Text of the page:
Summer was our best season:
it was sleeping on the back screened porch in cots,
or trying to sleep in the tree house;
summer was everything good to eat;
it was a thousand colors in a parched landscape…
~Harper Lee from “To Kill a Mockingbird”
Until I feared I would lose it, I never loved to read. One does not love breathing.
Scout Finch in To Kill A Mockingbird by Harper Lee
How can I appreciate something
that is a constant,
like breathing the next breath,
it never registers
in my consciousness
until the moment
it might be rent asunder,
just as delicate as a web
hanging heavy with evening frost?
Within that deprivation
is the realization
that what I rely on
for my very existence
is not a given.
Suddenly it becomes
the most precious thing of all.
For that ephemeral knowledge
of our fragility on this earth,
for our dependency on our Maker,
who gives us our next breath,
I am truly and forever
Maycomb was a tired old town, even in 1932 when I first knew it. Somehow, it was hotter then. Men’s stiff collars wilted by nine in the morning; ladies bathed before noon, after their 3 o’clock naps, and by nightfall were like soft teacakes with frosting from sweating and sweet talcum. The day was twenty-four hours long, but it seemed longer. There was no hurry, for there was nowhere to go and nothing to buy… and no money to buy it with.
Harper Lee (Scout narrating at the beginning of To Kill A Mockingbird)
After several days of upper 90’s temperatures, I have greater understanding for the slower moving pace of the south and other warm environs. There is not much that can be easily accomplished in humid heat other than staying in the shade and sweating. Cats sprawl like furry puddles on the ground. Dogs drip with their panting. Horses have sweat marks under their manes. And people are soft teacakes with frosting.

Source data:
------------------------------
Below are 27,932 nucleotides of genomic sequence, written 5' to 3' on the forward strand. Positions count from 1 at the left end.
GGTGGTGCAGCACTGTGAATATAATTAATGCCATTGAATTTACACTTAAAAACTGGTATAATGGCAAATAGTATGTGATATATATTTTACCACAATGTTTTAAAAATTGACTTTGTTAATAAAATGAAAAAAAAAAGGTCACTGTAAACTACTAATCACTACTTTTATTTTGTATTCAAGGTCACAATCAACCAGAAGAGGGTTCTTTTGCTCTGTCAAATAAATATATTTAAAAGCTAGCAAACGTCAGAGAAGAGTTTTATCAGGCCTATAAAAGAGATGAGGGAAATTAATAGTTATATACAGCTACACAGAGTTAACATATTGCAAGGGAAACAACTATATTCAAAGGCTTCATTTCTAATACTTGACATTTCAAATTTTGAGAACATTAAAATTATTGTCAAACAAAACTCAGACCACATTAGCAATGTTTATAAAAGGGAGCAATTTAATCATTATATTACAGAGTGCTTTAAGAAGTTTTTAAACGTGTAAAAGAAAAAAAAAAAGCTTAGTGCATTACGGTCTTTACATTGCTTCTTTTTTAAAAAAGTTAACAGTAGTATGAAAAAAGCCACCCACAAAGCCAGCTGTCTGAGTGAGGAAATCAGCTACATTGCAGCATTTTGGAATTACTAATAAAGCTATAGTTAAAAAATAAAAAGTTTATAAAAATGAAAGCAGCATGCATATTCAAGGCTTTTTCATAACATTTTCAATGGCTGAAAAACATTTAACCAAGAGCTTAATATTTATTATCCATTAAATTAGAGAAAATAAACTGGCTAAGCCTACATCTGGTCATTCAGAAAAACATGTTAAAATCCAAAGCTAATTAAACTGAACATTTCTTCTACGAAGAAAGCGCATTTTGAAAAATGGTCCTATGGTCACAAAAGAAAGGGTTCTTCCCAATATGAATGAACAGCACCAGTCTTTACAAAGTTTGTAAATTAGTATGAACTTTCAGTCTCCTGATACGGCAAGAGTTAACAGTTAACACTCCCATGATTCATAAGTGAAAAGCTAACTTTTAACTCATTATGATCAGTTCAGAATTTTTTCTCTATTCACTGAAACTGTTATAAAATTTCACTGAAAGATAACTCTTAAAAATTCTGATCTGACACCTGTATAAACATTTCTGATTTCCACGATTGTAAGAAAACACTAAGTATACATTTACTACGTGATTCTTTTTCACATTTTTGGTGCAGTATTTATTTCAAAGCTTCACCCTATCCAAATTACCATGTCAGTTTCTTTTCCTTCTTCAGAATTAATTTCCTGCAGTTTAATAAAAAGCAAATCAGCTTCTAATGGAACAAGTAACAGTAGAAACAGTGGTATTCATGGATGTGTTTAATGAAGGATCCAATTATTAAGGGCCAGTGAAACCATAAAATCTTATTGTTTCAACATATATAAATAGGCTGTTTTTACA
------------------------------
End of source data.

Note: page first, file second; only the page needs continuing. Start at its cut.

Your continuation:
Those unfortunate places where the temperatures don’t drop much at night must really slow down to a crawl as attempting to sleep in a puddle of perspiration is just like constant menopause.
So we get a taste of it just to remind us what so much of the world lives with all the time, with air conditioning still being rare almost everywhere except the most fortunate affluent folk. We are meant to slow down in the summer, stop hurrying, just melt and bathe and nap and simply be.
We usually complain about how fast time passes. Summer is surely the necessary remedy.
"What dreadful hot weather we have! It keeps me in a continual state of inelegance." --Jane Austen